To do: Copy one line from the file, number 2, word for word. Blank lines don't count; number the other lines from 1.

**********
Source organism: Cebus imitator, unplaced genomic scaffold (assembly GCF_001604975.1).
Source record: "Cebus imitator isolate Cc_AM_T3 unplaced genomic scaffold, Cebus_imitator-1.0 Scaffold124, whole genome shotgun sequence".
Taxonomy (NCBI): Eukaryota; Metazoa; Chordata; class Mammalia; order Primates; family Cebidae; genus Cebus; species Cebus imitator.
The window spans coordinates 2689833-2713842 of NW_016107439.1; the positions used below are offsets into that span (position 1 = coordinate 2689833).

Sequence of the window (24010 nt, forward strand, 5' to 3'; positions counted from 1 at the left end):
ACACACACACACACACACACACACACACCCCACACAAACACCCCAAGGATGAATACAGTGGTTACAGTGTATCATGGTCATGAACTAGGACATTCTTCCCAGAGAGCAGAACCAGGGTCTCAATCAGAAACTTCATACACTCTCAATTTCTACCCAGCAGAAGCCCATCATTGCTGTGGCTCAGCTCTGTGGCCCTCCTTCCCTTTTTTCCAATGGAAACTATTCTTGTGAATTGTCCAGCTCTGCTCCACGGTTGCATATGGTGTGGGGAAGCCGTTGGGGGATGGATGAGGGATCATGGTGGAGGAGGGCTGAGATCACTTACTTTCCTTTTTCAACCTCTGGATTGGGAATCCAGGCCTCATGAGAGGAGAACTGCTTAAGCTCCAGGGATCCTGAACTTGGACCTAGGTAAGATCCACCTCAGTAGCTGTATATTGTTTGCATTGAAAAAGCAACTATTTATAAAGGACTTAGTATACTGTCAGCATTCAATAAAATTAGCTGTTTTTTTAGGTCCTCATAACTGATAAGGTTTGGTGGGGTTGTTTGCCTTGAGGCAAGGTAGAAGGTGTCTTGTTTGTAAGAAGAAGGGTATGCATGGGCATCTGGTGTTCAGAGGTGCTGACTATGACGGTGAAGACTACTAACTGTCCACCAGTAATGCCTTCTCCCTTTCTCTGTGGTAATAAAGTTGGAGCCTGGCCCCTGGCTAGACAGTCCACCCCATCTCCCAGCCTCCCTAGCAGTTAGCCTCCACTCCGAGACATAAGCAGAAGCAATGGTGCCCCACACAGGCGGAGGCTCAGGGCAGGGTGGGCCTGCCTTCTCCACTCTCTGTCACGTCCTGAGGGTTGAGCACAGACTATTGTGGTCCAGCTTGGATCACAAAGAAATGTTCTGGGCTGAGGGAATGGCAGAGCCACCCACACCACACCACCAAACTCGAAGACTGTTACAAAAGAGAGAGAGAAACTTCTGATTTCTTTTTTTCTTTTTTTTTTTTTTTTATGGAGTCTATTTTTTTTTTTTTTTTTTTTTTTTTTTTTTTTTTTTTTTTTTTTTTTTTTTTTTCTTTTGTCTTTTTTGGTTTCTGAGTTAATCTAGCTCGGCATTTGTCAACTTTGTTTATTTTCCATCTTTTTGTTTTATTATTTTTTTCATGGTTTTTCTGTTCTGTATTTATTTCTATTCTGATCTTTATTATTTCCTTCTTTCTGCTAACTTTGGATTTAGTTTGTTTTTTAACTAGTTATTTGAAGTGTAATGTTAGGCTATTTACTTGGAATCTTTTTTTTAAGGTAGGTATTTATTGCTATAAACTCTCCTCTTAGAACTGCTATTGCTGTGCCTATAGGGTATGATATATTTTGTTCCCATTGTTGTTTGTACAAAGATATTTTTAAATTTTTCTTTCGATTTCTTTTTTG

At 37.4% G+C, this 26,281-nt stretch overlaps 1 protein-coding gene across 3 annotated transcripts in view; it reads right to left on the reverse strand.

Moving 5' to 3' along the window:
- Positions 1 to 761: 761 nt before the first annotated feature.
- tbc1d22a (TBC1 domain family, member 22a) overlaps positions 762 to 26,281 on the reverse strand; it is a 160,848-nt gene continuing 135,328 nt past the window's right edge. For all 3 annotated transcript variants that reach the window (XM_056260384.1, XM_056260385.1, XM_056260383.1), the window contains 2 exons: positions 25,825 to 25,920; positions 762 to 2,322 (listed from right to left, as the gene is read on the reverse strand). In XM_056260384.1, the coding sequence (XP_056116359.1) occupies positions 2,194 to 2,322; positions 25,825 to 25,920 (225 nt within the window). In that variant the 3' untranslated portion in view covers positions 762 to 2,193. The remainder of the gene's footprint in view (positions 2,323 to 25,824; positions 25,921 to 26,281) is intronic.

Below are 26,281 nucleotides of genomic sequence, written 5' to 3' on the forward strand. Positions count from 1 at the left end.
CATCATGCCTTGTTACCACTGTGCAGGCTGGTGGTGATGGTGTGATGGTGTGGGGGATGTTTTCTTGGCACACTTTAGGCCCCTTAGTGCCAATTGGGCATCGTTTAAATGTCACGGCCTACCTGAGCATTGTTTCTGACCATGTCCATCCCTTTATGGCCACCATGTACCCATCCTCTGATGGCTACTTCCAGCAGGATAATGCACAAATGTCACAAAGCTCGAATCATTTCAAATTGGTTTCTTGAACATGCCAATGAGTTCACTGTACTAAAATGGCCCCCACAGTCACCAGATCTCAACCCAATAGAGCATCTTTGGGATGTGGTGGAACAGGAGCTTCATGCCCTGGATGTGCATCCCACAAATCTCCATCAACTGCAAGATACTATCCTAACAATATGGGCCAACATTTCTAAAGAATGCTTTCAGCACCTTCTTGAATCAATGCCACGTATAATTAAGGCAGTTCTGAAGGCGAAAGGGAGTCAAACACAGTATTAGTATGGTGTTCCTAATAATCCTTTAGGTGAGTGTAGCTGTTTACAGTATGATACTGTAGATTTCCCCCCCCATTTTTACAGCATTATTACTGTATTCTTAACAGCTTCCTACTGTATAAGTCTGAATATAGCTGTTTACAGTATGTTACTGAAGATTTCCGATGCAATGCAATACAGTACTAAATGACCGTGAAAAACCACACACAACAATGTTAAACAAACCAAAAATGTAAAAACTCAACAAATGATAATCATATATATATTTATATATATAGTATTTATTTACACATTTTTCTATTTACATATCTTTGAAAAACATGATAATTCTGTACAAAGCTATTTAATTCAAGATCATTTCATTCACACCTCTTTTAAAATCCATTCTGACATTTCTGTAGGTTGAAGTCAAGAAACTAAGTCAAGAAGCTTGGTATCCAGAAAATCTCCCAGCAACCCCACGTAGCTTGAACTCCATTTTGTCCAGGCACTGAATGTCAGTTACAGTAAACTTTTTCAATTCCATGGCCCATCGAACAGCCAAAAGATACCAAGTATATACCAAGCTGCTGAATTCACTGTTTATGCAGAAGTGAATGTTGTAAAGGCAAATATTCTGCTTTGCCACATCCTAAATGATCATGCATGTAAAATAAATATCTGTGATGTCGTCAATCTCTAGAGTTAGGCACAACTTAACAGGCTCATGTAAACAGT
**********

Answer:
Source record: "Cebus imitator isolate Cc_AM_T3 unplaced genomic scaffold, Cebus_imitator-1.0 Scaffold124, whole genome shotgun sequence".